|Above: The Moto G 2014 image comes from a screen capture of a PhoneDog YouTube video. Thank you PhoneDog!|
MOTO G (SECOND GENERATION) UK UPDATED TO LOLLIPOP 5.0.2
Goodhour, Synapse Circuit Readers! How’s it going? How are you? I hope that all is well in your world! And I also hope that the weather is being good to you! At the moment it is pouring down in London – and if it continues like this I had better start building the ark!
Hey! Did you treat yourself to a Motorola Moto G Second Generation last year? Have you been sitting patiently waiting for the good ship Lollipop to arrive? Well, it’s finally here! Yay!
#Google #MotoG2ndGeneration #LollipopUpdate #Lollipop #Lollipop5.0.2
Yes, finally the Lollipop update has arrived on the Moto G Second Generation and it is all good! Now the Moto G Second Generation resembles the Nexus 6 – the Nexus 6 Mini!
Having had the Nexus 6 for a while now I can’t say that Lollipop on the Moto G 2014 is much of a big deal but I certainly appreciate the upgrade. The KitKat capacitive buttons have been replaced by the Lollipop triangle (back), circle (home) and square (previous / multitasking).
The only things I don’t like about Lollipop thus so far are the Adaptive Brightness and Ambient Display; I don’t think they work well. I know on the Nexus 6 these were the source of rabid battery drainage. A small niggle is that I would like the interface / launcher to carousel infinitely. Oh, it would be an advantage for users to trigger Google Now by assigning a unique code word or words; many Android users have multiple (Android) handsets and uttering the magic words “OK, Google” soon becomes an annoyance. Sure, I’ve had to disable the Google Now settings on a number of my devices but it’s a great advantage for users to set-up their handsets as they prefer. Google should look into it for future updates – I hope they do!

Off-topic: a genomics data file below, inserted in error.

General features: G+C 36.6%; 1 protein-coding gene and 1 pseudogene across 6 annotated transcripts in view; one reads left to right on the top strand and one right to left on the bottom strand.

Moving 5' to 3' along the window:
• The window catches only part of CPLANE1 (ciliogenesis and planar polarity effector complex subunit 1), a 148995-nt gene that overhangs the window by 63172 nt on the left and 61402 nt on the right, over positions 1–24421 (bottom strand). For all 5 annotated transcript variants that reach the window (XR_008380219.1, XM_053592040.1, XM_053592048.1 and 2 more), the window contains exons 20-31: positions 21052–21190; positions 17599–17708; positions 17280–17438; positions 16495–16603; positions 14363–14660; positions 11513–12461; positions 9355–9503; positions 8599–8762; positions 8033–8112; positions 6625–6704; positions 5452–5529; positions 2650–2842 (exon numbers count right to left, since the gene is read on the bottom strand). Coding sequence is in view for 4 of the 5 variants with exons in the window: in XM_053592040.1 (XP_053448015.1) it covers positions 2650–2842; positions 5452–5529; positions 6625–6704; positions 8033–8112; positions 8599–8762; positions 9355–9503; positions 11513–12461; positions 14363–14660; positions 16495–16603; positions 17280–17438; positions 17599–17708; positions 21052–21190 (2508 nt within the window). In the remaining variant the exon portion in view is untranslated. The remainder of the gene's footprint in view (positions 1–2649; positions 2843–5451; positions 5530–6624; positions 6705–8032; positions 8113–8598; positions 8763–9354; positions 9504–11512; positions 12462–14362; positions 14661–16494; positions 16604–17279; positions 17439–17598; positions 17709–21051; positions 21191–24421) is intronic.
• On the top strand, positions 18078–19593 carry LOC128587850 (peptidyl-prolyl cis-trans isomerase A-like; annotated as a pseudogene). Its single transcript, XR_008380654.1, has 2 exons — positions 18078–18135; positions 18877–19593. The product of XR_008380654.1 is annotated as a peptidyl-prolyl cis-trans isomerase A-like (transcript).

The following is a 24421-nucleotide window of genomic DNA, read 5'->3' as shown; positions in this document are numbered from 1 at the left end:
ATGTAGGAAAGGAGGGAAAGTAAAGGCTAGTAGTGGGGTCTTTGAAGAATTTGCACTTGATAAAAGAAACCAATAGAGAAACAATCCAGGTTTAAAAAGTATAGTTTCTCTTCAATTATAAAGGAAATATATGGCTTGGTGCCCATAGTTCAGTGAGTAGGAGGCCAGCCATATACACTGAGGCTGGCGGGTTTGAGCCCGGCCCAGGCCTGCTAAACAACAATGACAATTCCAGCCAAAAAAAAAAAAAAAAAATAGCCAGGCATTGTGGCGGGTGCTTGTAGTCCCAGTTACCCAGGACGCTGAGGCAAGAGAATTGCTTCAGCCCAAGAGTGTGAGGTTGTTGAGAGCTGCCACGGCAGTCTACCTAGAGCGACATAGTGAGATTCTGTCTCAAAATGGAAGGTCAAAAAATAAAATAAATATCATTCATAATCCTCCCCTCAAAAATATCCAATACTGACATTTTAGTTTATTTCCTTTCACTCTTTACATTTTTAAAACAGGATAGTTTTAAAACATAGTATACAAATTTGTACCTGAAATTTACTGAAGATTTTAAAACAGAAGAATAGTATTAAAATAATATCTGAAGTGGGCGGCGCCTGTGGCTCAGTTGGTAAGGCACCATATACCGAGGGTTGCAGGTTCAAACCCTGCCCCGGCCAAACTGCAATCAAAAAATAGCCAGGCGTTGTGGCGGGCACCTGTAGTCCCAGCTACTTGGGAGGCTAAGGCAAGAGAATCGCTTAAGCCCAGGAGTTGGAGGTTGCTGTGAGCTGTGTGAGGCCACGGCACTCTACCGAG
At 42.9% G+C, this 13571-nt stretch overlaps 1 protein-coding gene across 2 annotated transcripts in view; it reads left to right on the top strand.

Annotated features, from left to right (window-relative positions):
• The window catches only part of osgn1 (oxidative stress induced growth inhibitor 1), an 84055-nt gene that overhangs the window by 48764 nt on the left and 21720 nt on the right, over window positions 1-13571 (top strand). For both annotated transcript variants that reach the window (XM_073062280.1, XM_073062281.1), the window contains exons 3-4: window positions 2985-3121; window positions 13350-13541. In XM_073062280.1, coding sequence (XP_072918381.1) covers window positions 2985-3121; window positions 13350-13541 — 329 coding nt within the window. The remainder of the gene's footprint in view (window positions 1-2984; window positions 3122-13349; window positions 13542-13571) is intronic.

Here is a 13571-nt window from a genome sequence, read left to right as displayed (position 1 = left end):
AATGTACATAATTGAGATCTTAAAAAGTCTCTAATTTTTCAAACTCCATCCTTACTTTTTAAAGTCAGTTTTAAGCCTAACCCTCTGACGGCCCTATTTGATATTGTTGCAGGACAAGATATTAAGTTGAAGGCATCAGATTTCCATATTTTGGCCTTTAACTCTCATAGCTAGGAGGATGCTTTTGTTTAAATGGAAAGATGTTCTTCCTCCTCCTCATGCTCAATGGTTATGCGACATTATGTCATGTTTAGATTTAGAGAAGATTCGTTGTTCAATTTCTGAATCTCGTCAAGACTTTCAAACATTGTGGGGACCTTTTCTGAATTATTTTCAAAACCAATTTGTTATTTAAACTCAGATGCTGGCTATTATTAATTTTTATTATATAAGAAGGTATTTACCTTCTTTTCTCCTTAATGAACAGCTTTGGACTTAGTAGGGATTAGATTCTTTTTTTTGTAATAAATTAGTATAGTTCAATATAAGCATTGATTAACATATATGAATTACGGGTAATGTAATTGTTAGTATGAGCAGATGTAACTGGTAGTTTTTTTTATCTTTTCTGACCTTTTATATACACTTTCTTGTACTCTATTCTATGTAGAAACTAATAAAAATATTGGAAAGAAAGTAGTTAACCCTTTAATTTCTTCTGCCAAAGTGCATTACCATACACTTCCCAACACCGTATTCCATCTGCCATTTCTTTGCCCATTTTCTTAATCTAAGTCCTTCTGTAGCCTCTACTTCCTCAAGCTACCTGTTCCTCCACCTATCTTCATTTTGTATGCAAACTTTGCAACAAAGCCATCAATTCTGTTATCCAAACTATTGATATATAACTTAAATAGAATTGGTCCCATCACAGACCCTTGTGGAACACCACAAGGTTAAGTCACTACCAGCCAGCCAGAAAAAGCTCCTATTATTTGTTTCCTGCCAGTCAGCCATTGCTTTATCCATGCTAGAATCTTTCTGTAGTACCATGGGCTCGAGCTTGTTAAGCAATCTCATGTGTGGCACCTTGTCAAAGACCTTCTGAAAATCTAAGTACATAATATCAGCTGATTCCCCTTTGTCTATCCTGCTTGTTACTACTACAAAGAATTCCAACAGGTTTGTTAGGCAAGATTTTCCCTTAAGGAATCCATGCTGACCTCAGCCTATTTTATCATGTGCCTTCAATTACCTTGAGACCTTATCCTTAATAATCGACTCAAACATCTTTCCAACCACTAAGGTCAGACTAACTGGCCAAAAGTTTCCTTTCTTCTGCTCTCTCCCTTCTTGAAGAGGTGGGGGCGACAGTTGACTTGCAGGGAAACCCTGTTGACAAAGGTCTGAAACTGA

It’s good to see that many devices are receiving the Lollipop upgrade. I can envisage that towards the end of this year that Lollipop should come up high on the Android operating system usage charts. I think a number of handsets from the last couple of years should be able to go Lollipop at some point. The Samsung Galaxy S4 and Note 2 is said to be getting the upgrade and, of course, the latest handsets this year are running Lollipop out of the box! Maybe Lollipop usage will be at about 70% by December 2015. Google’s game plan is very slow (but the Lollipop adaptation has been the fastest ever) but very, very sure.
What’s important for non-Android folks to understand is that Android just works. If I had gotten my upgrade further down the line I still would have been using my handset as usual. For the sake of the other guys: Way too much has been made over the different iterations of Android. I wouldn’t really use the term “fragmentation” as it pertains to malfunction. Think about it... If Android was so unusable then why is many people still content to use devices with older versions? The way Apple / Cook and co go on about this idea of “fragmentation” you’d be forgiven to think that users of Jelly Bean, for example, are tossing their handsets away because they have become unusable! Nothing can be further from the truth! I still have a Motorola RAZRi that’s still on Jelly Bean and it’s not something that I am het up about. I can still go on my social networks, use my apps as normal, etc. So there!
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